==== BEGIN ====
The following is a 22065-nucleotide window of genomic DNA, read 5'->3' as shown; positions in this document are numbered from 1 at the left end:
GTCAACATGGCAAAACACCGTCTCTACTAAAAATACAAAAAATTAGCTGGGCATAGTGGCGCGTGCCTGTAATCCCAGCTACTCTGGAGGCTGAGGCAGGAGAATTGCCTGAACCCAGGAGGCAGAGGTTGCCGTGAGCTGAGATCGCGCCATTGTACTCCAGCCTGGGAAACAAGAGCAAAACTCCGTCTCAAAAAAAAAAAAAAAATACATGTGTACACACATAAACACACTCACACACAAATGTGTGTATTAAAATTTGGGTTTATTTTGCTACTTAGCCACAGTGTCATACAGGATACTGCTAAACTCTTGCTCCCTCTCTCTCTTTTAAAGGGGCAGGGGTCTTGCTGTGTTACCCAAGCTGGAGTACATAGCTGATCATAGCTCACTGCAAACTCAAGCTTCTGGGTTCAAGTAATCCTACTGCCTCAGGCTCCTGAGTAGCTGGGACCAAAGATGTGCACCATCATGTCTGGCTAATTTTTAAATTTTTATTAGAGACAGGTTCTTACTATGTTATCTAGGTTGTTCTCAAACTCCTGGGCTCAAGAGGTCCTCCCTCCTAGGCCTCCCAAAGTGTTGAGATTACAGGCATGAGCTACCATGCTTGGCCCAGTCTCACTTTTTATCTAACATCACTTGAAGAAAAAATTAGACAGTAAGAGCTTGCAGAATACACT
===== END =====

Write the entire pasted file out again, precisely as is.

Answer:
The following is a 22065-nucleotide window of genomic DNA, read 5'->3' as shown; positions in this document are numbered from 1 at the left end:
GTCAACATGGCAAAACACCGTCTCTACTAAAAATACAAAAAATTAGCTGGGCATAGTGGCGCGTGCCTGTAATCCCAGCTACTCTGGAGGCTGAGGCAGGAGAATTGCCTGAACCCAGGAGGCAGAGGTTGCCGTGAGCTGAGATCGCGCCATTGTACTCCAGCCTGGGAAACAAGAGCAAAACTCCGTCTCAAAAAAAAAAAAAAAATACATGTGTACACACATAAACACACTCACACACAAATGTGTGTATTAAAATTTGGGTTTATTTTGCTACTTAGCCACAGTGTCATACAGGATACTGCTAAACTCTTGCTCCCTCTCTCTCTTTTAAAGGGGCAGGGGTCTTGCTGTGTTACCCAAGCTGGAGTACATAGCTGATCATAGCTCACTGCAAACTCAAGCTTCTGGGTTCAAGTAATCCTACTGCCTCAGGCTCCTGAGTAGCTGGGACCAAAGATGTGCACCATCATGTCTGGCTAATTTTTAAATTTTTATTAGAGACAGGTTCTTACTATGTTATCTAGGTTGTTCTCAAACTCCTGGGCTCAAGAGGTCCTCCCTCCTAGGCCTCCCAAAGTGTTGAGATTACAGGCATGAGCTACCATGCTTGGCCCAGTCTCACTTTTTATCTAACATCACTTGAAGAAAAAATTAGACAGTAAGAGCTTGCAGAATACACT